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A Landlord’s Considerations Before Taking Their Tenant to Court

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When you enter a commercial lease with a business owner, your lease agreement will detail each party’s rights and responsibilities. If your tenant repeatedly ignores their lease obligations, you may have no option but to take legal action against them and take them to court. This article will explore key considerations for a commercial landlord before taking their tenant to court. 

When to Consider Court Action

Despite the court system’s popularity in movies and television, litigation should not be your first option if a lease dispute arises. In fact, it should be your last resort. That is because litigation is costly, lengthy and emotionally draining. You should always consider other options, like alternative dispute resolution to resolve any issue with your commercial tenant. 

There are various reasons your tenant can breach their lease obligations. For instance, their business may be struggling financially, causing them to miss a rental payment. For one-off issues, it is better to have an open discussion with your tenant and come to an agreement. However, other breaches can be severe, especially if a tenant repeatedly ignores their lease obligations. In these scenarios, and after trying alternative options, you may have no choice but to consider court action. 

Letter Before Action  

When you plan to take your tenant to court, you must first warn them through a formal letter stating the following:

  • a date when you require your commercial tenant to pay the rent arrears before you take court action; and 
  • that they are liable to pay any legal fees arising from taking them to court.
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Court Proceedings

After issuing your commercial tenant a formal letter, you might begin preparing your case. Working with a qualified solicitor can prepare you for debt recovery proceedings to seek damages (money compensation) from your tenant. 

You need to obtain a country court judgement (CCJ), which allows you to enforce the rent payment your tenant owes you. This is a possession order. Although you can use an online service to obtain a possession order on your commercial tenant, it is advisable to take legal advice if you decide to take this court action on your commercial tenant.

You might also ask for damages where your tenant has damaged your property. If they refuse to pay for the property’s repairs, you might consider a judge’s assistance to enforce the payment. Again, going to court should be a last resort. It may be more suitable to withdraw funds from the rental bond or security deposit, depending on what the lease agreement says.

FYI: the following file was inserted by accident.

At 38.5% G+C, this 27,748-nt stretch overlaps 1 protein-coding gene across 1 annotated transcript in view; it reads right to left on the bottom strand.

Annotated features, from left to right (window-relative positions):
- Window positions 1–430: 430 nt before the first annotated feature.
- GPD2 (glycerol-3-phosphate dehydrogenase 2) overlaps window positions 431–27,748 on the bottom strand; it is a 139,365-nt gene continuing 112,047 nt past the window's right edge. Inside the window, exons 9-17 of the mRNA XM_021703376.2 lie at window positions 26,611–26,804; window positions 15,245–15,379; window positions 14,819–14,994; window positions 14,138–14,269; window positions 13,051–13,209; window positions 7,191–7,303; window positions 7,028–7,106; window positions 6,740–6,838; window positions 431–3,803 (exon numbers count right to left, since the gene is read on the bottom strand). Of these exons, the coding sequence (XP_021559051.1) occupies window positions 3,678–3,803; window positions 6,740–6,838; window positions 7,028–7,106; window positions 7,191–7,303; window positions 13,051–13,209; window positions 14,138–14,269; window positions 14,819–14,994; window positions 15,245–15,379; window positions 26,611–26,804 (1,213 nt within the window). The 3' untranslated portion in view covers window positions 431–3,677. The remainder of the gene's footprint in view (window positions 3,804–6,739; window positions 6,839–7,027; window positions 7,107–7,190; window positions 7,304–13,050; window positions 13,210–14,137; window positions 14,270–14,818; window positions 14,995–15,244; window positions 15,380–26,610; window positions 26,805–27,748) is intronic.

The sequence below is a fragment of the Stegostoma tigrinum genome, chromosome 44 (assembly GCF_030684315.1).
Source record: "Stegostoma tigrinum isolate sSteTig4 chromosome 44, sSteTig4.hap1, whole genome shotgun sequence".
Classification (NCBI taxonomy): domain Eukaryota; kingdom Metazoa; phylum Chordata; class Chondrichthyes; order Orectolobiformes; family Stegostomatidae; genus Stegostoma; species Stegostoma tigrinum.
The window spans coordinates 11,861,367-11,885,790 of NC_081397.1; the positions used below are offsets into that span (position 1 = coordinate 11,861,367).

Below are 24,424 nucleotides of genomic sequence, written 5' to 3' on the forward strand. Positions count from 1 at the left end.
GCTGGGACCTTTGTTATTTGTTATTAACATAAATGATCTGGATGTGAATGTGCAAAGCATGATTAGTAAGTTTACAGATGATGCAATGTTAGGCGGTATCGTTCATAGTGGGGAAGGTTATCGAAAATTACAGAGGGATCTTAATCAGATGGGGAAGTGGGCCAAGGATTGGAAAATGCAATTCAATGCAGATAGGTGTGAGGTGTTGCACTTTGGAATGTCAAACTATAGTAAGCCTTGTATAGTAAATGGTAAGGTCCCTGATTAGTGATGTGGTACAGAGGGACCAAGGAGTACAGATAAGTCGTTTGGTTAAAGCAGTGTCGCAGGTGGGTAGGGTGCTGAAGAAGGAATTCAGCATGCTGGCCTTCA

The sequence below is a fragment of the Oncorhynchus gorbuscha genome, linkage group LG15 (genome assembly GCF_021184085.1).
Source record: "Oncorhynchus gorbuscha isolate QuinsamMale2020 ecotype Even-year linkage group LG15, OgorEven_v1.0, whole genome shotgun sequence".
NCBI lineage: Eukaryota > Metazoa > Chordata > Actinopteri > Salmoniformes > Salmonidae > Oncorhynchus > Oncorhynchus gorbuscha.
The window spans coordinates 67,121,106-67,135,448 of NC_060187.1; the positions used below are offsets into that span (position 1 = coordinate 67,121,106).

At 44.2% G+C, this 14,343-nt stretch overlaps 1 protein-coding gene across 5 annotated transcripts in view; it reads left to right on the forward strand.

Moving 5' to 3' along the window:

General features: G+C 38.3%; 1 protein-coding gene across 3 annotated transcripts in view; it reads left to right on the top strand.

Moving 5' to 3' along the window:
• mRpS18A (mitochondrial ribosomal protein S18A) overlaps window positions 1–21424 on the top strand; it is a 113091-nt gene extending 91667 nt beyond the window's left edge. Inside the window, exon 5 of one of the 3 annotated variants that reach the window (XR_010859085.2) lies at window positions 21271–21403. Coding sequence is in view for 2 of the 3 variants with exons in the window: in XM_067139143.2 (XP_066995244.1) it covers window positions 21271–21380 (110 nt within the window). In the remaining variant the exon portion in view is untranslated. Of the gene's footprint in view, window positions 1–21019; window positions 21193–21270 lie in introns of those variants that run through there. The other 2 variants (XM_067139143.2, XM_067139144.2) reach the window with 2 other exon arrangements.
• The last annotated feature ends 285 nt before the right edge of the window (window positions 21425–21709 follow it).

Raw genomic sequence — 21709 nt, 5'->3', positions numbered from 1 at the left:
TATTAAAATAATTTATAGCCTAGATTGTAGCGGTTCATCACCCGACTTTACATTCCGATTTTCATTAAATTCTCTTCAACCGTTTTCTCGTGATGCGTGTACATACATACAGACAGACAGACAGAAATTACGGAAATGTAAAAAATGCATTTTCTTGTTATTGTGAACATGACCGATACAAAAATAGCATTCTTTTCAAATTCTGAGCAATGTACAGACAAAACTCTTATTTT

How Can a Court Help?

Aside from enforcing an order for damages, a court can assist in the forfeiture process and issuing a statutory demand.

Forfeiture 

Forfeiture is when you wish to forfeit the commercial lease, meaning the lease terminates and your tenant no longer occupies your property. There are two ways to do this, and one is by taking your tenant to court. 

You would apply to a court for possession of your property. If successful, the court will give you a final order that your tenant must give you back possession of the commercial property. Notably, this can be a lengthy process. However, you must follow the correct legal procedure for forfeiture. Otherwise, you risk committing a criminal offence if you, for instance, try to break into your property while the tenant is on the premises.

A court can facilitate a peaceful and legal way to regain possession of your commercial property.

Statutory Demand

A statutory demand is a document you provide to your tenant, asking them to pay their rent arrears in 21 days. If they fail to, the document will state that you have the right through the court to pursue them with either a:

  • winding up petition, if they are a company; or 
  • a bankruptcy notice, if they owe you rent as an individual.

A statutory demand is a way to shock your commercial tenant and may cause them to pay the rent arrears where they are in a position to do so. As most tenants want to avoid insolvency, they will take the statutory demand seriously. 

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Key Takeaways

As a commercial landlord, you may be in a frustrating situation and consider taking your tenant to court. You are most likely to do this when your tenant is in rent arrears. Before escalating issues to a court, you should always try alternative dispute resolution methods. Often, you can resolve disputes through informal negotiations with your tenant. These alternatives will be less costly than the court process. However, where you find yourself considering litigation, ensure you follow the correct procedures.

If you need help with your commercial leasing dispute, our experienced disputes lawyers can assist as part of our LegalVision membership. For a low monthly fee, you will have unlimited access to lawyers to answer your questions and draft and review your documents. Call us today on 0808 196 8584 or visit our membership page.

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